Browsing by Author "Racine, Nicole"
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- ItemOpen AccessAdverse childhood experiences and maternal anxiety and depression: a meta-analysis(2021-01-11) Racine, Nicole; Devereaux, Chloe; Cooke, Jessica E; Eirich, Rachel; Zhu, Jenney; Madigan, SheriAbstract Background It has been proposed that adverse childhood experiences (ACEs) can put women at risk for mental illness in the pregnancy and postpartum periods. While some studies have found strong support for this proposition, others have found weak or no support. This study is a meta-analysis of the association between ACEs and maternal mental health to resolve between-study discrepancies, and to examine potential moderators of associations. Methods Three electronic databases (i.e., MEDLINE, Embase, and PsycINFO) were searched up to November 2018 by a health sciences librarian. A hand search was conducted in January 2020 and relevant studies were added. Included studies reported on associations between ACEs and maternal depression and/or anxiety in the perinatal period (pregnancy to 1-year postpartum). Pregnancy and postpartum outcomes were examined separately for both depression and anxiety. Random-effect meta-analyses were conducted. Moderator analyses were conducted using meta-regression. Study quality was evaluated using a 15-point scale. Results The initial search yielded 4646 non-duplicate records and full text review occurred for 196 articles. A total of 15 studies (N = 7788) were included in the meta-analyses, of which 2 were also described narratively. Publication year ranged from 1998 to 2019. Mothers were approximately 28.93 years of age when they retrospectively reported on their ACEs. All studies had maternal self-report questionnaires for the mental health outcomes. Study quality ranged from 7 to 12. The pooled effect sizes between ACEs and prenatal (N = 12; r = .19; 95% CI= .13, .24) and postpartum (N = 7; r = .23; 95% CI = .06 to .39) depressive symptoms were significant. The pooled effect size between ACEs and prenatal anxiety was also significant (N = 5; r = .14; 95% CI= .07, .21). Moderator analyses indicated that timing of depressive and anxiety symptoms may be important for understanding associations. Conclusions ACEs confer risk to maternal mental health, albeit effect sizes are small to moderate in magnitude. Trauma-informed approaches, as well as increased mental health support during and after pregnancy, may help to offset the relative risk of ACEs on maternal mental health.
- ItemOpen AccessExperiences of Albertan Families with Young Children during the COVID-19 Pandemic: Descriptive Report(2020-11-30) McDonald, Sheila; Edwards, Sarah; Hetherington, Erin; Racine, Nicole; Mueller, Melissa; McArthur, Brae Anne; Madigan, Sheri; Dewey, Deborah; Letourneau, Nicole; Tough, Suzanne; Geisbrecht, GeraldThis report describes data collected from Albertan families on the COVID-19 Impact Survey implemented in May 2020, which built on a unique collaboration across two longitudinal cohorts in Alberta: The All Our Families study (AOF) and the Alberta Pregnancy Outcomes and Nutrition study (APrON). Our objectives were as follows: (1) Describe household infections of COVID-19 in Alberta among families with school-aged children; (2) Describe urban Albertan family experiences of the pandemic within the first 3-4 months of the outbreak across the areas of financial impact, maternal mental health and well-being, school and daily life, and relationships in the home; and (3) Describe associations among key predictor variables (e.g., financial impact) and outcomes (e.g., maternal anxiety, concern for child’s well-being). Study Sample: AOF and APrON Cohort participants reflect families parenting at least one child in between the ages of 8 and 12. While the respondents represent a broad range of income, education and ethnicity, they are typified by adequate income, food and housing security and partnered marital status. Highlighted Results: Physical Impact: At the time of data collection in May, 2020, over 90% of families did not have personal experience with COVID-19, either through personal infection, infection of a child, extended family member or close friend. Vaccine Intentions: Although over 60% of mothers and their children would obtain a COVID-19 vaccine when available, almost 30% are undecided and 8% would not obtain a vaccine. Financial Impact: In 58% of all families, at least one parent experienced job loss, loss of main income source, or reduced employment hours. One in five mothers reported difficulty meeting financial needs for the household, and 5% of families were experiencing food insecurity. Over 40% of respondents reported at least some impact on their ability to meet financial obligations. Mental Health and Wellness Impact: Mothers reported elevated levels of stress (21%), anxiety (25%) and depression (35%). Approximately 26% of mothers reported having limited coping skills. Almost 90% of mothers have undertaken more domestic tasks in the home. Mothers also reported that their children showed increased sadness and behavioural challenges. The COVID-19 pandemic has had profound financial and mental health impact on some families. Investment in strategies to alleviate financial stress, provide parenting supports, and alleviate mental health concerns is critical. Suggested Citation: McDonald S, Edwards S, Hetherington E, Racine N, Mueller M, McArthur BA, Madigan S, Dewey D, Geisbrecht G, Letourneau N, Tough S. Experiences of Albertan Families with Young Children during the COVID-19 Pandemic: A Descriptive Report. Calgary, Alberta: University of Calgary; 2020.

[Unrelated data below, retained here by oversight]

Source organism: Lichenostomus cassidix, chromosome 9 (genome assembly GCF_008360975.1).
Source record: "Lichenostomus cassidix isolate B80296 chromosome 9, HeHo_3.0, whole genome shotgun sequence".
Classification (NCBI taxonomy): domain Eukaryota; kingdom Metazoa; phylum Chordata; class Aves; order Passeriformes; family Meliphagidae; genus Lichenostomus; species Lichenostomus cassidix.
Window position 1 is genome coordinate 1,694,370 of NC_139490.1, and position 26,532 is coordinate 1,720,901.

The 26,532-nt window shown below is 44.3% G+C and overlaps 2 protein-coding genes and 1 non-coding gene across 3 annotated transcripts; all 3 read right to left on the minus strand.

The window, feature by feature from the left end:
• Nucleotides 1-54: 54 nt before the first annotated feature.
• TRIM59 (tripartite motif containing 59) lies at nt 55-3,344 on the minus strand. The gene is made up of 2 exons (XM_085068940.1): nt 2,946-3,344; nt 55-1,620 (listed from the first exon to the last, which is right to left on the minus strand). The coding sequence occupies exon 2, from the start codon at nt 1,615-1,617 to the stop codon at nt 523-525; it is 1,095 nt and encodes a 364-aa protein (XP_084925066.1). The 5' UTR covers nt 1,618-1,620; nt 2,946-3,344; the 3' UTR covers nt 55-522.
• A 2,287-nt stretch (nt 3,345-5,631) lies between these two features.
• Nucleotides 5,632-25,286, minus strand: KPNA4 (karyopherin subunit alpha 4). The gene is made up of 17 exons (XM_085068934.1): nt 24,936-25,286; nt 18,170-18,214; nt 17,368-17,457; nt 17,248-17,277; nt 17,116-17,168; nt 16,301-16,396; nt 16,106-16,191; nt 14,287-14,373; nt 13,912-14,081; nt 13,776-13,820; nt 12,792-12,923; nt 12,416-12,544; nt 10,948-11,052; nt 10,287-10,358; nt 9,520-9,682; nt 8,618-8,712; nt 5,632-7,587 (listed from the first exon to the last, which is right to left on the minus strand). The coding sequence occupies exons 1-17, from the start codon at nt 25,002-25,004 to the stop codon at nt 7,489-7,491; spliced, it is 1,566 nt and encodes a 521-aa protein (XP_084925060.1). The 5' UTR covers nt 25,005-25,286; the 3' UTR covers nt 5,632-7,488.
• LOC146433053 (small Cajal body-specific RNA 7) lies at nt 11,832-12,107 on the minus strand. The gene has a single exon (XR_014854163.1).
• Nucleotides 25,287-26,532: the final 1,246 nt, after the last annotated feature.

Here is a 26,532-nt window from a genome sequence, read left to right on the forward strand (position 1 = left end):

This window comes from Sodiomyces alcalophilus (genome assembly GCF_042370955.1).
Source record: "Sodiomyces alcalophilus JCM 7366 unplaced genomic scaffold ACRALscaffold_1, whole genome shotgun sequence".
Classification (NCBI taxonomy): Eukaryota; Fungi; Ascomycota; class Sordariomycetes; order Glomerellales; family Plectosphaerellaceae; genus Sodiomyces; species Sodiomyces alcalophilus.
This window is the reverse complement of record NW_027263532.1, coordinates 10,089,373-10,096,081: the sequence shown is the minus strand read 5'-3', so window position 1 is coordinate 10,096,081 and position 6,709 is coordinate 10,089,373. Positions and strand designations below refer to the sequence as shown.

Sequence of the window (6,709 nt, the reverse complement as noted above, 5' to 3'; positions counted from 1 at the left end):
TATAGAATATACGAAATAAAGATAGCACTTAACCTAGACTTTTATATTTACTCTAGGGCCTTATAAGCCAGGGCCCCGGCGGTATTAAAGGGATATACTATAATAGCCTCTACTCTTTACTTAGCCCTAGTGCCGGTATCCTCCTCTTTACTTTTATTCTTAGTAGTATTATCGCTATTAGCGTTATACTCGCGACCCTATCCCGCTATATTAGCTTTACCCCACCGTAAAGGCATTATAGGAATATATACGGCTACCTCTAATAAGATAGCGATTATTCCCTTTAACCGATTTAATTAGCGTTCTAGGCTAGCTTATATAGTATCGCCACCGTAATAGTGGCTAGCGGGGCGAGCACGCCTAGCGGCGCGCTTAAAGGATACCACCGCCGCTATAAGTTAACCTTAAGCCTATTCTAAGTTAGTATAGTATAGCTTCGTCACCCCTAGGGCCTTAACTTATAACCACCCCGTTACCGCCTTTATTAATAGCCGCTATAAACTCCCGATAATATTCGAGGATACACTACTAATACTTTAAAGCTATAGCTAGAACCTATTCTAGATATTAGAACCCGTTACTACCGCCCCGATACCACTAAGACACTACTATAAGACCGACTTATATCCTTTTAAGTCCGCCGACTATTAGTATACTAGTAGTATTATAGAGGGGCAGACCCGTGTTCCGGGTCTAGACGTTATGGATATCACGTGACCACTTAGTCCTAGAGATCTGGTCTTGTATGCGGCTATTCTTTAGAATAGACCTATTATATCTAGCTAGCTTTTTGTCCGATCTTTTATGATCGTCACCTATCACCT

- ItemOpen AccessInterventions to improve well-being among children and youth aged 6–17 years during the COVID-19 pandemic: a systematic review(2023-04-03) Moss, Stephana J.; Mizen, Sara J.; Stelfox, Maia; Mather, Rebecca B.; FitzGerald, Emily A.; Tutelman, Perri; Racine, Nicole; Birnie, Kathryn A.; Fiest, Kirsten M.; Stelfox, Henry T.; Parsons Leigh, JeannaAbstract Background The COVID-19 pandemic is an example of a global infectious disease outbreak that poses a threat to the well-being of children and youth (e.g., physical infection, psychological impacts). The consequences of challenges faced during COVID-19 may be longstanding and newly developed interventions are being deployed. We present a narrative synthesis of available evidence from the first 2 years of the COVID-19 pandemic on the feasibility, accessibility, and effects of interventions to improve well-being among children and youth to inform the development and refinement of interventions relevant to post-pandemic recovery. Methods Six databases were searched from inception to August 2022. A total of 5484 records were screened, 39 were reviewed in full text, and 19 studies were included. The definition of well-being and the five domains of well-being as defined by the Partnership for Maternal, Newborn & Child Health and the World Health Organization in collaboration with the United Nations H6 + Technical Working Group on Adolescent Health and Well-Being were used. Results Nineteen studies (74% randomized controlled trials) from 10 countries were identified, involving a total of 7492 children and youth (age range: 8.2–17.2 years; 27.8–75.2% males) and 954 parents that occurred during the COVID-19 pandemic (March 2020 to March 2021). Nearly all interventions (n = 18, 95%) targeted health and nutrition, followed by connectedness (n = 6, 32%), while fewer studies targeted agency and resilience (n = 5, 23%), learning and competence (n = 2, 11%), or safety and support (n = 1, 3%). Five interventions (26%) were self-guided while 13 interventions (68%) were guided synchronous by a trained professional, all of which targeted physical and mental health subdomains within health and nutrition; one intervention (5%) was unclear. Conclusions Studies deploying synchronous interventions most often reported improved well-being among children and youth largely in the domain of health and nutrition, specifically physical and mental health. Targeted approaches will be crucial to reach sub-groups of children and youth who are most at risk of negative well-being outcomes. Further research is needed to determine how interventions that best supported children and youth early in the pandemic are different from interventions that are required now as we enter into the post-pandemic phase.